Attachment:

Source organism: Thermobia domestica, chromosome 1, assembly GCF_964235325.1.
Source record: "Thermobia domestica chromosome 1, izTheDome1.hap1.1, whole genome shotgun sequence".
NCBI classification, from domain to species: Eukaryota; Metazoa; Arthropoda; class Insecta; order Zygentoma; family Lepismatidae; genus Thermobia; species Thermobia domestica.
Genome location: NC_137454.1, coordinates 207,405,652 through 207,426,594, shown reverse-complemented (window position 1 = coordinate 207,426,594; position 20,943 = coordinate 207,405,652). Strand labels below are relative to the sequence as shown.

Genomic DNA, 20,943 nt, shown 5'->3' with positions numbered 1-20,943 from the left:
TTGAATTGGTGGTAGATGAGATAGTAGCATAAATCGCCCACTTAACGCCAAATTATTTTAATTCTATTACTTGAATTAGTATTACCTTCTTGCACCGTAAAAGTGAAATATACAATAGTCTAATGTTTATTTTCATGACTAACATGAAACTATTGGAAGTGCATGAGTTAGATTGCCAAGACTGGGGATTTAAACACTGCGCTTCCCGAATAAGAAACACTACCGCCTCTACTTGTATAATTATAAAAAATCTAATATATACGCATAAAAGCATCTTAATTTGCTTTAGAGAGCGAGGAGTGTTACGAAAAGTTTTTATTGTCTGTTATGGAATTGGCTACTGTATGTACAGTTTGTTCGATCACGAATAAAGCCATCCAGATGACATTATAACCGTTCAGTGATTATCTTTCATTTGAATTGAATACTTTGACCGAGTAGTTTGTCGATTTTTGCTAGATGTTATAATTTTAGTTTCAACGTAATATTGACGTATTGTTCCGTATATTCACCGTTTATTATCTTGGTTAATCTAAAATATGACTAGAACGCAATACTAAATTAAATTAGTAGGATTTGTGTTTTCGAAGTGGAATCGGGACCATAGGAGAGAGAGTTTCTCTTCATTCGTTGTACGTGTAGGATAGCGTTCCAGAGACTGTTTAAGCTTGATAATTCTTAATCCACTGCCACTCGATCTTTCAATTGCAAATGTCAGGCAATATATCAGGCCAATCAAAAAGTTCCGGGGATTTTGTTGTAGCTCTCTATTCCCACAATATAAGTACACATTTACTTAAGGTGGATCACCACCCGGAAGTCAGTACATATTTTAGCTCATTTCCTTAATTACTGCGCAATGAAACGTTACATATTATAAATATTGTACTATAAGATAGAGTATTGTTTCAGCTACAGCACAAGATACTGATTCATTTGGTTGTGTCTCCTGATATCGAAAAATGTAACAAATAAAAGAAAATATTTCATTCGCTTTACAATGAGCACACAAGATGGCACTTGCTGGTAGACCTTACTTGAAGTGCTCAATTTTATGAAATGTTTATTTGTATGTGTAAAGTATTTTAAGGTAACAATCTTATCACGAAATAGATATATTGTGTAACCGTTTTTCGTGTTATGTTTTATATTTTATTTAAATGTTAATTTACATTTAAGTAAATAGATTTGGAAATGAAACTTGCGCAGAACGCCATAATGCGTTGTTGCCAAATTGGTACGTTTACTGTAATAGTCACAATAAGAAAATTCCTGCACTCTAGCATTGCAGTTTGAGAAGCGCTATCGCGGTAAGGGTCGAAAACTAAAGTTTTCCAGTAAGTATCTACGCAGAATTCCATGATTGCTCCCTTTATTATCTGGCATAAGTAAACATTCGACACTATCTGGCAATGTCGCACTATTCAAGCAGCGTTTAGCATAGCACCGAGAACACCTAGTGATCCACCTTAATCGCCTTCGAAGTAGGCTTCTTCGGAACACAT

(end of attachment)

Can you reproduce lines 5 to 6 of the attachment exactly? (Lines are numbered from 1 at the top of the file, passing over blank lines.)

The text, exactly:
Genomic DNA, 20,943 nt, shown 5'->3' with positions numbered 1-20,943 from the left:
TTGAATTGGTGGTAGATGAGATAGTAGCATAAATCGCCCACTTAACGCCAAATTATTTTAATTCTATTACTTGAATTAGTATTACCTTCTTGCACCGTAAAAGTGAAATATACAATAGTCTAATGTTTATTTTCATGACTAACATGAAACTATTGGAAGTGCATGAGTTAGATTGCCAAGACTGGGGATTTAAACACTGCGCTTCCCGAATAAGAAACACTACCGCCTCTACTTGTATAATTATAAAAAATCTAATATATACGCATAAAAGCATCTTAATTTGCTTTAGAGAGCGAGGAGTGTTACGAAAAGTTTTTATTGTCTGTTATGGAATTGGCTACTGTATGTACAGTTTGTTCGATCACGAATAAAGCCATCCAGATGACATTATAACCGTTCAGTGATTATCTTTCATTTGAATTGAATACTTTGACCGAGTAGTTTGTCGATTTTTGCTAGATGTTATAATTTTAGTTTCAACGTAATATTGACGTATTGTTCCGTATATTCACCGTTTATTATCTTGGTTAATCTAAAATATGACTAGAACGCAATACTAAATTAAATTAGTAGGATTTGTGTTTTCGAAGTGGAATCGGGACCATAGGAGAGAGAGTTTCTCTTCATTCGTTGTACGTGTAGGATAGCGTTCCAGAGACTGTTTAAGCTTGATAATTCTTAATCCACTGCCACTCGATCTTTCAATTGCAAATGTCAGGCAATATATCAGGCCAATCAAAAAGTTCCGGGGATTTTGTTGTAGCTCTCTATTCCCACAATATAAGTACACATTTACTTAAGGTGGATCACCACCCGGAAGTCAGTACATATTTTAGCTCATTTCCTTAATTACTGCGCAATGAAACGTTACATATTATAAATATTGTACTATAAGATAGAGTATTGTTTCAGCTACAGCACAAGATACTGATTCATTTGGTTGTGTCTCCTGATATCGAAAAATGTAACAAATAAAAGAAAATATTTCATTCGCTTTACAATGAGCACACAAGATGGCACTTGCTGGTAGACCTTACTTGAAGTGCTCAATTTTATGAAATGTTTATTTGTATGTGTAAAGTATTTTAAGGTAACAATCTTATCACGAAATAGATATATTGTGTAACCGTTTTTCGTGTTATGTTTTATATTTTATTTAAATGTTAATTTACATTTAAGTAAATAGATTTGGAAATGAAACTTGCGCAGAACGCCATAATGCGTTGTTGCCAAATTGGTACGTTTACTGTAATAGTCACAATAAGAAAATTCCTGCACTCTAGCATTGCAGTTTGAGAAGCGCTATCGCGGTAAGGGTCGAAAACTAAAGTTTTCCAGTAAGTATCTACGCAGAATTCCATGATTGCTCCCTTTATTATCTGGCATAAGTAAACATTCGACACTATCTGGCAATGTCGCACTATTCAAGCAGCGTTTAGCATAGCACCGAGAACACCTAGTGATCCACCTTAATCGCCTTCGAAGTAGGCTTCTTCGGAACACAT